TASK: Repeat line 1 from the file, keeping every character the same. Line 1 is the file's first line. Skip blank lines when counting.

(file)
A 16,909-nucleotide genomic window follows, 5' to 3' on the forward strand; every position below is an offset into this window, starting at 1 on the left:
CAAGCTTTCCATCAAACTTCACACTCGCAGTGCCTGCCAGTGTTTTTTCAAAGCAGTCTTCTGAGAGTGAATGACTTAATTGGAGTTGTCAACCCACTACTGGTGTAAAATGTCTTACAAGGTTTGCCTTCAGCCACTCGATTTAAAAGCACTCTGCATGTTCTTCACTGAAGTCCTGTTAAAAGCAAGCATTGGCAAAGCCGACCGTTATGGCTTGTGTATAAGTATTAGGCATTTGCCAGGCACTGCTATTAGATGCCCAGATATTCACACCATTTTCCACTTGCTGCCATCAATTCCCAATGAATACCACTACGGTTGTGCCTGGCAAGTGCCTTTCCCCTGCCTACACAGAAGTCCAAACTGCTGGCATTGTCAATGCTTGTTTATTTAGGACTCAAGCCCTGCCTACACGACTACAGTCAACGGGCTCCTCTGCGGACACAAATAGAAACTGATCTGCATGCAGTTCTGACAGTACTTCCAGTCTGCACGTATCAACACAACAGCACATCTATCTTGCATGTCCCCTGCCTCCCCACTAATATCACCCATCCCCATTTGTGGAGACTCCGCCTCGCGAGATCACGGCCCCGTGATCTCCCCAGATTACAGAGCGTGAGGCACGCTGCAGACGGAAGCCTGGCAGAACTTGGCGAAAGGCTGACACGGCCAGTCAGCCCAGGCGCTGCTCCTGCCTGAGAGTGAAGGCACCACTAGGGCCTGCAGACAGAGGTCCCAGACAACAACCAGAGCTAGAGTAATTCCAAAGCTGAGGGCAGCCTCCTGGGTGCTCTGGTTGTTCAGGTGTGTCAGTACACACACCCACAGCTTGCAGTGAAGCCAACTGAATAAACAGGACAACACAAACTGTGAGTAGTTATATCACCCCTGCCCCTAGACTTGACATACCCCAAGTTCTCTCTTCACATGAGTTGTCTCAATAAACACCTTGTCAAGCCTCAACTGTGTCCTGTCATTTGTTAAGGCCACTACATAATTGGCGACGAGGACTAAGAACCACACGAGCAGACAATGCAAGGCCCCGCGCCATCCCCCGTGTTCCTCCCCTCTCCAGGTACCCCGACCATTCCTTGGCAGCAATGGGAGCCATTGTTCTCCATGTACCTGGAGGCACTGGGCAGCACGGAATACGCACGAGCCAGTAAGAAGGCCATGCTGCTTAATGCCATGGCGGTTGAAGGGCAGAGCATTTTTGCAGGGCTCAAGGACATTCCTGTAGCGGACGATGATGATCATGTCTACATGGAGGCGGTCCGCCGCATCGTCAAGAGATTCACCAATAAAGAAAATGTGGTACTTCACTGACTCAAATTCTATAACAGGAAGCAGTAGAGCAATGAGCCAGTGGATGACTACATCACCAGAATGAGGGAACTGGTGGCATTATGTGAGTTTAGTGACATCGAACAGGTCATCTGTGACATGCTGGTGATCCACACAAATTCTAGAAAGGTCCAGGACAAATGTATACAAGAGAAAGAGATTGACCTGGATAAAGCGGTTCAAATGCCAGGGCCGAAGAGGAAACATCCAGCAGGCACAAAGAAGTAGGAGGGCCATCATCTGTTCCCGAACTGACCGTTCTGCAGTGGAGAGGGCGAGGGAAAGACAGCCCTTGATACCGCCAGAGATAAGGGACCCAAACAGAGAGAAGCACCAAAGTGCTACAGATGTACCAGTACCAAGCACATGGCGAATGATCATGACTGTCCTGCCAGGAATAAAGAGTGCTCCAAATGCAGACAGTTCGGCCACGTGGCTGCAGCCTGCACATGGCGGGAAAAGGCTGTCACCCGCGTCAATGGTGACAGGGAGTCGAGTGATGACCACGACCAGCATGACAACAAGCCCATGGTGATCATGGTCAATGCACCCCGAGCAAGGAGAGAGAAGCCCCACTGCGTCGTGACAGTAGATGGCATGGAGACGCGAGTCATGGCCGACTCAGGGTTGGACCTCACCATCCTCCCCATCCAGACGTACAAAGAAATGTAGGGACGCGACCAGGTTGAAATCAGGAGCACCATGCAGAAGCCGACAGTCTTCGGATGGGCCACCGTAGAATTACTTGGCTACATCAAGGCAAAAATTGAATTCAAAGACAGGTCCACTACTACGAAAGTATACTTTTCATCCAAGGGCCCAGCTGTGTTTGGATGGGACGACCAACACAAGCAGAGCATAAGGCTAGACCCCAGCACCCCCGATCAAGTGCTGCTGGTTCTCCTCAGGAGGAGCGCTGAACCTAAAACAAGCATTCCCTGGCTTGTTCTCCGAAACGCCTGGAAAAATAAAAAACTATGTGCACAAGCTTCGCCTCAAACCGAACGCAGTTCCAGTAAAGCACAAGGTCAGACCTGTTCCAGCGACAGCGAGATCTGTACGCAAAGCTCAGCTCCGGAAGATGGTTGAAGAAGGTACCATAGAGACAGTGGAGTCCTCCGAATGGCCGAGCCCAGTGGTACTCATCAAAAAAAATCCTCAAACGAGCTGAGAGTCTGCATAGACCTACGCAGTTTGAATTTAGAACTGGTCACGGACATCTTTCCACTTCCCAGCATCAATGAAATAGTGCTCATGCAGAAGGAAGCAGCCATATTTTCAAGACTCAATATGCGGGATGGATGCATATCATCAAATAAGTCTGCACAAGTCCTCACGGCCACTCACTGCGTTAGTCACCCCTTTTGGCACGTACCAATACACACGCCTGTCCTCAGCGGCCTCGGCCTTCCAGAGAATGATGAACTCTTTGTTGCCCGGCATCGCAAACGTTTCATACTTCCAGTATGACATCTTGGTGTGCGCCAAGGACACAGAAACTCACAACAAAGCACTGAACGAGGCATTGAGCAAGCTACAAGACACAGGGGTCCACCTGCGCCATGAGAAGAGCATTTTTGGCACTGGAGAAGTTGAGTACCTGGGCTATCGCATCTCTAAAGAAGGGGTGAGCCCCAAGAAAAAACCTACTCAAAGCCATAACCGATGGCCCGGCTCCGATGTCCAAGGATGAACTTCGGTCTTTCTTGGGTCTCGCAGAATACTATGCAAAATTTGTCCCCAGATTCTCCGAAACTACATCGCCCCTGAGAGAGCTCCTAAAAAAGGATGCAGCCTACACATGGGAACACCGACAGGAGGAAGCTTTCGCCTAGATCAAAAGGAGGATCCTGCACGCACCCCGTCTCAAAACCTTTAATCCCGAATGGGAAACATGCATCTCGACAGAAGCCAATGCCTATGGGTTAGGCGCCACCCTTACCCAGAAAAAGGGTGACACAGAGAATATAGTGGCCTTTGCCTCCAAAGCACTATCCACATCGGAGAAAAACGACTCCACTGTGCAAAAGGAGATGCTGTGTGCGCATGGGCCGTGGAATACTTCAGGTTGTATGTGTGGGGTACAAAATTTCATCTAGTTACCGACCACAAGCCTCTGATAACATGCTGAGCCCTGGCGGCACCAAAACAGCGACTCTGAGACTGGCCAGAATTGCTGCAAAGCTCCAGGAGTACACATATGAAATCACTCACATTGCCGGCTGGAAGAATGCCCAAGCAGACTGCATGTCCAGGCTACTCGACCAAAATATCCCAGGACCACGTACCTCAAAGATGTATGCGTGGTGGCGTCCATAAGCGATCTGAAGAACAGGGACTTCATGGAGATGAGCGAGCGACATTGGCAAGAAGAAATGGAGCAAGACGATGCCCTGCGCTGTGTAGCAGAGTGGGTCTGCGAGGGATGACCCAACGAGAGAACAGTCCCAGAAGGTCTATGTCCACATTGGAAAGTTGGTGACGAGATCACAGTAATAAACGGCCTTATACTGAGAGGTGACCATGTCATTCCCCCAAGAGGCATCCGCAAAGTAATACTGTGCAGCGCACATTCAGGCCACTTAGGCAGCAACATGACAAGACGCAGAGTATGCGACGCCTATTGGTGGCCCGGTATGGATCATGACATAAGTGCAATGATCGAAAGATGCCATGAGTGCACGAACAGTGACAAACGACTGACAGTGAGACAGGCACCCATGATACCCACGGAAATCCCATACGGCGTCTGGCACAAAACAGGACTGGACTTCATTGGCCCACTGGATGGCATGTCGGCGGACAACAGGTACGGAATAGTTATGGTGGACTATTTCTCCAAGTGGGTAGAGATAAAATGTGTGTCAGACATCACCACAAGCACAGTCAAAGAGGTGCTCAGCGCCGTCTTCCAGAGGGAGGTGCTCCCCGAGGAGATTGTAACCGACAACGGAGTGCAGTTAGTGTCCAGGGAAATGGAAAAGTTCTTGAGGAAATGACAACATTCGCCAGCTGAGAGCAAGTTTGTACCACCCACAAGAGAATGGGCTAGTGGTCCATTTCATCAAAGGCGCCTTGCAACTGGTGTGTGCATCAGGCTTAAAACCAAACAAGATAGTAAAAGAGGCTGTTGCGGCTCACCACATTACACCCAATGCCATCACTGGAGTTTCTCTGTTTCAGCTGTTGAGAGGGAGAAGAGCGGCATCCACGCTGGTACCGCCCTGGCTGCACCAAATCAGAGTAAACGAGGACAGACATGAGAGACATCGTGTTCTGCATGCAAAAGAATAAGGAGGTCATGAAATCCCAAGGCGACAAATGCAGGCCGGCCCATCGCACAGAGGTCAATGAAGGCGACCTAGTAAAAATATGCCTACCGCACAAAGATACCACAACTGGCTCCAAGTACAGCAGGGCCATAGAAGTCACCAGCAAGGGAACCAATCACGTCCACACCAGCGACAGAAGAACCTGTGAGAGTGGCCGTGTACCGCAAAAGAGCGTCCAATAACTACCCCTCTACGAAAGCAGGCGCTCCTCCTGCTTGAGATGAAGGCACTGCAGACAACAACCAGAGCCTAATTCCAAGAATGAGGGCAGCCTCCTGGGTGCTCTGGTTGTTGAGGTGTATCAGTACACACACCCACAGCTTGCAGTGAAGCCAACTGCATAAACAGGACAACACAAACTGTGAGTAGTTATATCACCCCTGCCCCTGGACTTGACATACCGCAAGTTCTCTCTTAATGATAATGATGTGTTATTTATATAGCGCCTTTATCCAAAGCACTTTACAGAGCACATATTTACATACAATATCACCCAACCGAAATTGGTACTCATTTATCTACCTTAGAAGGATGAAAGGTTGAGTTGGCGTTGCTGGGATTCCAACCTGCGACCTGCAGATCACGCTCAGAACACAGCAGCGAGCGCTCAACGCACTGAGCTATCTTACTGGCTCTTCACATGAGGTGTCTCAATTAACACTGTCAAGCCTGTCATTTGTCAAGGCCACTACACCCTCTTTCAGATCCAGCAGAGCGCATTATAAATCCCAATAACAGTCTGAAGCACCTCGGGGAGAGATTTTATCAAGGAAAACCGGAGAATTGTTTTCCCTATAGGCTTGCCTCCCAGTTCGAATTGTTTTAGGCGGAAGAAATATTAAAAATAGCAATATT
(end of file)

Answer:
A 16,909-nucleotide genomic window follows, 5' to 3' on the forward strand; every position below is an offset into this window, starting at 1 on the left: